Fran liked Izzy to be with her during the night, but Izzy began to whine at our door as soon as Fran would go to sleep.  Now that Hope's here, we keep their dog beds on our bedroom floor and they're perfectly happy to sleep side by side all night.  Not only are we sleeping better, but Fran is less stressed over Izzy waking us up.

I can see how people end up with more than one dog.  Having a small dog pack in the house is pretty cool and feels comfortable, but in my book "small" is essential.

(Just dawned on me, that we did have 2 dogs in the house for a year when Lise and J lived with us, but the relationship between Nixon and Izzy was different.  While they did have fun playing together, that's where it ended.  Maybe it was the big difference in age.)

Friday, September 18, 2009

First week down

Usually at the end of the first week with the short folk I feel wrung out and exhausted.  Not so much this time around.  I'm not sure why.  Maybe it's because we've all been thrown into this new building, in smaller rooms and needing to rethink how we do nearly every part of our day.  Or maybe it has to do with the new member of our team who is optimistic, into solving problems and generally fun to be around. 
Whatever the cause, I'm glad.  I hate starting my weekend by falling asleep on the couch before 8 PM.  Makes me feel old and decrepit.  Which immediately forces me to wonder how many years I can continue to keep up with 5 and 6 year olds, while still loving their company.  Probably another 20 years?  :>)  Okay, a slight exaggeration, but the short folk do keep me feeling young. 

Thursday, September 17, 2009

Long lasting decisions

Not only has kindergarten undergone some major, rising expectations since I was a child, but families have also changed greatly in the past 45 years.  I can remember (just barely) coloring, dancing, playing, napping and going home to a mom-made-lunch during my kindergarten school year.  Today the wee folk hit the ground running once they enter the classroom door.

Our Thursday schedule: coloring a small, 5 page, "A" book; writing "the end" on the last page; reading/tracking the book as a group; sitting on the floor for calendar/math and project demonstration; return to tables for project time; writing names the school way 3 times; doing an "A" page with both writing and cutting & pasting; choice time; clean-up; snack; recess; packing up & leaving.  Whew!  Even I'm surprised seeing it all in print.  Especially since I know exactly what each activity entails.

In addition, they're all bringing their prior experiences or lack of experiences.  We have a small group who know how to make, can identify and correctly write upper AND lower case letters.  At the other end of the spectrum we have a somewhat larger group who barely know how to hold a pencil.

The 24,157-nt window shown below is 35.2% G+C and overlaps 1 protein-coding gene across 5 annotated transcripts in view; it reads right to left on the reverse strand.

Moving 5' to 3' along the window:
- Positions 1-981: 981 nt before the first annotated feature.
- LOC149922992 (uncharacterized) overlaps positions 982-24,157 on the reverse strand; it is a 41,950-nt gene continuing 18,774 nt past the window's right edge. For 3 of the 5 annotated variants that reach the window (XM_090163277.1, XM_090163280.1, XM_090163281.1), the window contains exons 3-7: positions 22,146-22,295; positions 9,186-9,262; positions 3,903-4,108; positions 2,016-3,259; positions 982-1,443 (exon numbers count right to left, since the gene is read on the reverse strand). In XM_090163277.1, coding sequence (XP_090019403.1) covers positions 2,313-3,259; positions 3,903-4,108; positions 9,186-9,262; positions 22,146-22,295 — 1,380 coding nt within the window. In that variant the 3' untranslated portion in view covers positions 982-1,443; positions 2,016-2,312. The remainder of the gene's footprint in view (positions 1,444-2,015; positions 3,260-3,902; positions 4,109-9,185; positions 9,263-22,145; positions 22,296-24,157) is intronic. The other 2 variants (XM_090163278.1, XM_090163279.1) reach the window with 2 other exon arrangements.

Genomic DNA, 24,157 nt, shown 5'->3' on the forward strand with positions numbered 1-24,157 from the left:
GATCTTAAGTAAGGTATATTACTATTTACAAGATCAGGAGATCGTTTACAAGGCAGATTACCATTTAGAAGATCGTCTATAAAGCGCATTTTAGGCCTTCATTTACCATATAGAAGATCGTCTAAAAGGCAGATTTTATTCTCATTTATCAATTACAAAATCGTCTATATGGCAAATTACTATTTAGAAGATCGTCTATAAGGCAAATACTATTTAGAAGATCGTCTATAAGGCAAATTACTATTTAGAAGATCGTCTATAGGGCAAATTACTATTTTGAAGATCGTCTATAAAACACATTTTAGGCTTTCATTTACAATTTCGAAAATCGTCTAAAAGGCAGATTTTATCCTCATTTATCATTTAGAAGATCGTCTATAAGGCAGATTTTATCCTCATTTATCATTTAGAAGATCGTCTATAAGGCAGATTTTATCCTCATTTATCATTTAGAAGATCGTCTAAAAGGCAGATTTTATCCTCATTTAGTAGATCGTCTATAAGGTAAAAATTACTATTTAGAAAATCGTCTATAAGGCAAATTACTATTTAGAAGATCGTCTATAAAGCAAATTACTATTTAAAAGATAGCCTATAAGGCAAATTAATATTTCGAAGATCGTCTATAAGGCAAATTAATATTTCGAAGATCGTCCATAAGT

Then there are the situations that make it difficult for two income or single parent families:  half day of school; finding a daycare provider for half a day; wee folk getting sick more often after entering school; AND balancing it all with wondering if their child is ready for school.  Some families probably view that as a luxury and put their child into school as soon as they meet the age requirement.

Every June we see the hope in parents' eyes that all their struggling child needs is a workbook from Walmart to catch-up to their peers over the summer, when we know from experience that their child really needs another year.  Nothing can replace that gift of time.  Time can give a child confidence and confidence gives them the strength to try new things, take on challenges and push themselves out of their comfort zone.

But, of course, it's easy to feel like you have all the right answers while standing on the sidelines. Real life is much tougher.

Wednesday, September 16, 2009

Couplehood

One of the assignments N and I were given, is to seek more opportunities to invest in our "couplehood".  We've discovered over the years that living together side by side doesn't always offer the kind of moments necessary to nourish a relationship.  Just like raising children, you have to make a conscience effort to schedule times for quality one on one moments.

Over the past year, the two of us slacked way off of our Wednesday date night, but recently made a decision to stake claim to that evening again.  The other suggestion is to take opportunities to get away on weekends on a monthly basis.  It sounds easy, but there are so many ambivalent emotions for me to deal with (can't speak for N):  will Fran be okay on her own?; will Lise be disappointed if we exclude her from a camping trip?.